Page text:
Both teams opted for change following their last game, some enforced with others affected by fitness. Pawel Dawidowicz made his starting debut in place of Johannes Wurtz. Stefano Celozzi was fit to start again and Peniel Mlapa was back in the fold, as Russell Canouse and Nils Quaschner dropped out.
There was just one alteration for the visitors, as Kevin Möhwald replaced the suspended Guido Burgstaller.
A first half that words can't describe
The hosts got off to the best possible start, taking the lead inside the opening five minutes. A good piece of play from Marco Stiepermann kept the ball from heading out for a goal kick, as he set the ball back for Tom Weilandt. Stöger was the beneficiary of a wonderful cross, as the youngster volleyed home from 10 yards out.
One become two just minutes later, when a wonderful reverse pass from Celozzi picked out Thomas Eisfeld's darting run. The midfielder brushed Thorsten Kirschbaum on the way through, as Lasse Koslowski pointed to the spot. It looked a tad harsh, but Bastians wasn't concerned as he chipped his penalty past the 'keeper with ease.
Nürnberg began their fightback with real menace, and should have got at least one goal back when Lukas Mühl's header came off the underside off the crossbar and was hacked away. That didn't deter the Franconian outfit and Salli twice had good opportunities to square for Tim Matavz, but both were blocked by Bastians.
Finally, though, Bochum's resistance was broken by the troublesome Cameroonian. The initial cross was just above his head, but the second from Möhwald was driven back in with real pace and Salli snuck in ahead of his marker to nod home from close range; a third goal in just 18 minutes.
Their revival would be short-lived, and the home side regained control once more. Yet again, it was the hard work from Weilandt that made the goal. He managed to keep hold of another stray pass before turning Lazslo Sepsi in the corner. He drove into the box and picked out Mlapa, who had the simple tasking of heading home unmarked.
However, that two-goal cushion would not last long. After Mühl and Hanno Behrens had been denied twice in quick succession, Nürnberg finally grabbed their goal. It was a Möhwald delivery that did the damage again, picking out the rising Bulthuis to crash a powerful header in off the post and behind Riemann.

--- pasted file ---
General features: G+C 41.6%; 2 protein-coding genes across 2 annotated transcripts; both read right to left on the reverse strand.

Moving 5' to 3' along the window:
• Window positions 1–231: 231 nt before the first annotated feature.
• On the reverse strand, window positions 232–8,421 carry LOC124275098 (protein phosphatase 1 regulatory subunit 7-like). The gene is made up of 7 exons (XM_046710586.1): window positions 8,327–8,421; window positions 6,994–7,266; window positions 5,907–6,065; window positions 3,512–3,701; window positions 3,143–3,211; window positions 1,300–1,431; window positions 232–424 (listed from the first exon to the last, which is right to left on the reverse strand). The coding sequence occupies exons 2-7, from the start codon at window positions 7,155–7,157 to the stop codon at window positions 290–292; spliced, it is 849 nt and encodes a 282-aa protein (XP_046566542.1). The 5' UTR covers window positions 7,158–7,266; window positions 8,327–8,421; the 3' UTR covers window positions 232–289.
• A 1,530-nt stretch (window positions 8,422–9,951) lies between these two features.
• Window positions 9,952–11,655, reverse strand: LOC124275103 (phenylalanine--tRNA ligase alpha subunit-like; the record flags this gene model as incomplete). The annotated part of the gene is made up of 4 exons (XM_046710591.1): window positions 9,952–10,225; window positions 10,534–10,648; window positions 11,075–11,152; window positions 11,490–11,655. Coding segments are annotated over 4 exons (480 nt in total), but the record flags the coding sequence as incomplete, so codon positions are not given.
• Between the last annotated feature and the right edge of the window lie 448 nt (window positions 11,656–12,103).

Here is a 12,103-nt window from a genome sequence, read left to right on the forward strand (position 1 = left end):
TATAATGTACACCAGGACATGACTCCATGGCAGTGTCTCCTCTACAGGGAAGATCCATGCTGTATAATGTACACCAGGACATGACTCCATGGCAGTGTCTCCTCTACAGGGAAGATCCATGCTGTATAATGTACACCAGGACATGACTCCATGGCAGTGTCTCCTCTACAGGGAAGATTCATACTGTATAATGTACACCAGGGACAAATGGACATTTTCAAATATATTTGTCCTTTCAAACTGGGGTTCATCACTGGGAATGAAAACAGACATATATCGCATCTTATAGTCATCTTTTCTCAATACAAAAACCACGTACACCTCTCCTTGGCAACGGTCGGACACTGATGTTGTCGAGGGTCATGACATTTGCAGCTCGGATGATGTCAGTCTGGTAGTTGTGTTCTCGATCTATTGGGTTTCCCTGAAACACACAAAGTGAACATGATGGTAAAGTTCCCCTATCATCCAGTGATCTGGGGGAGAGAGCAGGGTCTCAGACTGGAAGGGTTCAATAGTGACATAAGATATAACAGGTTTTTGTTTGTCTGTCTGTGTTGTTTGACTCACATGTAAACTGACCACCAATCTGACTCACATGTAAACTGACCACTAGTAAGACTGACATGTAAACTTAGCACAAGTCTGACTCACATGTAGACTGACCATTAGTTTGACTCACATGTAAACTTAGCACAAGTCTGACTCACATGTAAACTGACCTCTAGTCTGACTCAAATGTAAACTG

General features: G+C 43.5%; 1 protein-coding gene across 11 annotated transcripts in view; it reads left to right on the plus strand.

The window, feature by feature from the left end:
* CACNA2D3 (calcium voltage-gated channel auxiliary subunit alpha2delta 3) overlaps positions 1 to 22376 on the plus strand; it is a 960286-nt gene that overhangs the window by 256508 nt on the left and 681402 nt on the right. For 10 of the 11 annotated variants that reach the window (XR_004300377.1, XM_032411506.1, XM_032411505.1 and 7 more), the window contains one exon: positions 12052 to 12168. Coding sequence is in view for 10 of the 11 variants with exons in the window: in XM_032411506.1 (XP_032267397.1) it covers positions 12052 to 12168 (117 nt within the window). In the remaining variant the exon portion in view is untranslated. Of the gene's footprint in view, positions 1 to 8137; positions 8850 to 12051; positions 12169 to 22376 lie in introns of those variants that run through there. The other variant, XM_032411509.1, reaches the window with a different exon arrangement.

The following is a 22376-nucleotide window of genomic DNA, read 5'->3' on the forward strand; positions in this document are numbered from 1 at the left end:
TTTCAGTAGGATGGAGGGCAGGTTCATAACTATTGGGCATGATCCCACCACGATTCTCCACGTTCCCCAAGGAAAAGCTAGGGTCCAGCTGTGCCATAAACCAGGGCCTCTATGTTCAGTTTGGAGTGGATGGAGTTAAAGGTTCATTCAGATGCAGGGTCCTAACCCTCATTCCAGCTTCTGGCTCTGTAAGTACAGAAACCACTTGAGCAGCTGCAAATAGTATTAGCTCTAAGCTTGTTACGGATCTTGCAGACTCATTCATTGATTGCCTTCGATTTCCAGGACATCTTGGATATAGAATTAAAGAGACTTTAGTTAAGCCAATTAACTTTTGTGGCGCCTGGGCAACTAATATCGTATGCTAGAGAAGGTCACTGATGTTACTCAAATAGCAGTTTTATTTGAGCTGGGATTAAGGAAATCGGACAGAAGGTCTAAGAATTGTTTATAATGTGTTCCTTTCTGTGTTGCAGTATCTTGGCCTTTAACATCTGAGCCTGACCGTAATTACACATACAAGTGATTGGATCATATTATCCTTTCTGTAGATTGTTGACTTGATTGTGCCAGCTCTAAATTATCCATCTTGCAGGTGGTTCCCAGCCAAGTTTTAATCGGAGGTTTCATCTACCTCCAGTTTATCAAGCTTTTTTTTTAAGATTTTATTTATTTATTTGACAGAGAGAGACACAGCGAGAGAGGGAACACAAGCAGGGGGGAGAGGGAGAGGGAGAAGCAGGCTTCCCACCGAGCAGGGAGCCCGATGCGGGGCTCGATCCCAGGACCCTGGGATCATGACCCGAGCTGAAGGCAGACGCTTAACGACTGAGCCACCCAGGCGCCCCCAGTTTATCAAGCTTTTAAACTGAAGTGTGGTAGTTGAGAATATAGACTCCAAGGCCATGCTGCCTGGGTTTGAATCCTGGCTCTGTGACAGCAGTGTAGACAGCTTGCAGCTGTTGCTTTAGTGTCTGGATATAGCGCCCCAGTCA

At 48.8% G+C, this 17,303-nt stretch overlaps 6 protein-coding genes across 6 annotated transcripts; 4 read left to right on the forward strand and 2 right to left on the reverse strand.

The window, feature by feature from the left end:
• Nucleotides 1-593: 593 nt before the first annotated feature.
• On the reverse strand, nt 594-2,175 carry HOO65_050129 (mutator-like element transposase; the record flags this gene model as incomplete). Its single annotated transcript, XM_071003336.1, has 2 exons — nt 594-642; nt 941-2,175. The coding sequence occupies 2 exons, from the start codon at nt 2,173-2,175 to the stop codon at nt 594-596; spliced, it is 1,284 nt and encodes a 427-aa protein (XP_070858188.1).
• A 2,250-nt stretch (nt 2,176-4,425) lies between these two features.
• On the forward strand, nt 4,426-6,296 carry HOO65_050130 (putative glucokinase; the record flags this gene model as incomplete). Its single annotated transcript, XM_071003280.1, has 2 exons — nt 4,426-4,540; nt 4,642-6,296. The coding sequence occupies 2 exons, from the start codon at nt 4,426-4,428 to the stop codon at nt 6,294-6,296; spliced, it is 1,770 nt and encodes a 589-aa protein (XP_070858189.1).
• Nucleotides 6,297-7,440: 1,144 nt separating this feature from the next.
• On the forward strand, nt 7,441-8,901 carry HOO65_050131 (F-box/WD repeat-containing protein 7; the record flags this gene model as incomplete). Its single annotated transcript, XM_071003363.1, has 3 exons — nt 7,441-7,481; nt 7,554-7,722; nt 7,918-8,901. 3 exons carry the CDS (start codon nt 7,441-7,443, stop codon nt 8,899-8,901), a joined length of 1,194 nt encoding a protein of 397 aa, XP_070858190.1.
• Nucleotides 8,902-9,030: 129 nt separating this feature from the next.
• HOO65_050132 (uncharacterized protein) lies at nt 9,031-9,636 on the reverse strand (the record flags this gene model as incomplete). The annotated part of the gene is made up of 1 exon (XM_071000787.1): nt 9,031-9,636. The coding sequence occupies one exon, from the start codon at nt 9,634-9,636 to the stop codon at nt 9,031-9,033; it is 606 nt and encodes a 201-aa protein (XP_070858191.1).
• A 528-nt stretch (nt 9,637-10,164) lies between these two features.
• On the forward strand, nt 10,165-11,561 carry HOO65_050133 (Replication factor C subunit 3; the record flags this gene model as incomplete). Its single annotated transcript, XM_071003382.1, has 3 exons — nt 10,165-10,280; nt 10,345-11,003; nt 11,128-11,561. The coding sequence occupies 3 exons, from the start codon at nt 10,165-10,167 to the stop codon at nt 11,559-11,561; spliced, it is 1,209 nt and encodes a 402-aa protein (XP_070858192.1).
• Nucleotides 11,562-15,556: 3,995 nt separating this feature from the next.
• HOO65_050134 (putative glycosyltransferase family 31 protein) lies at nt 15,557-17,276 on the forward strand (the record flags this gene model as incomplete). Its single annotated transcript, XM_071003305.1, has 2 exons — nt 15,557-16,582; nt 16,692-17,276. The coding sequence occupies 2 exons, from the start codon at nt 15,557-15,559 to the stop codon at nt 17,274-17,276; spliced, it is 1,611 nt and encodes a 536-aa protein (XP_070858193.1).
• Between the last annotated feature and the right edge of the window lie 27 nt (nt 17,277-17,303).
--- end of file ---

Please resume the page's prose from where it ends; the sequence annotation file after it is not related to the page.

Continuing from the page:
Eisfeld was denied by a superb Kirschbaum effort late on, and that paved the way for the Franks' equaliser. Cedric Teuchert had replaced Enis Alushi, and went down under pressure from Anthony Losilla. One again, the contact was minimal but the penalty was awarded; Salli converted and brought an end to a breathless first-half at 3-3.
Bochum push on for all three points
Any worries that the goals would dry up were removed almost immediately. Both sides had half chances in the early stages of the second half, but Bochum took the major opportunity that came their way. Bastians rattled the post from close range, and the ball came off his back and dropped for Mlapa to rifle home. The crazy game continued.
Unsurprisingly, the second half brought much fewer in the way of clear-cut chances as both tightened up in a bid to form a more sturdy basis to build on. The visitors, keen to keep crossing the ball, made the curious decision to take off Möhwald and bring on Shawn Parker; an injection of pace was needed in their side.
Despite their attempts to get back into the game, a lack of tempo and the aim to go long at almost every opportunity rarely troubled Bochum; in fact, they were able to deal with any crosses and free-kicks much better than in the opening period. Sepsi's volley was the closest they came, while Stiepermann fired over at the other end.
Riemann then had to be at his very best to keep out a superb turn and shot from Riemann, as they finally got the ball back on the ground. That was only a momentary shock as the hosts held on to cap off a manic game in rather routine style, adding a fifth through Quaschner in what is another 2. Bundesliga classic. They did, though, concede a fourth through Parker's deflected strike but it was too little, too late for Alois Schwartz.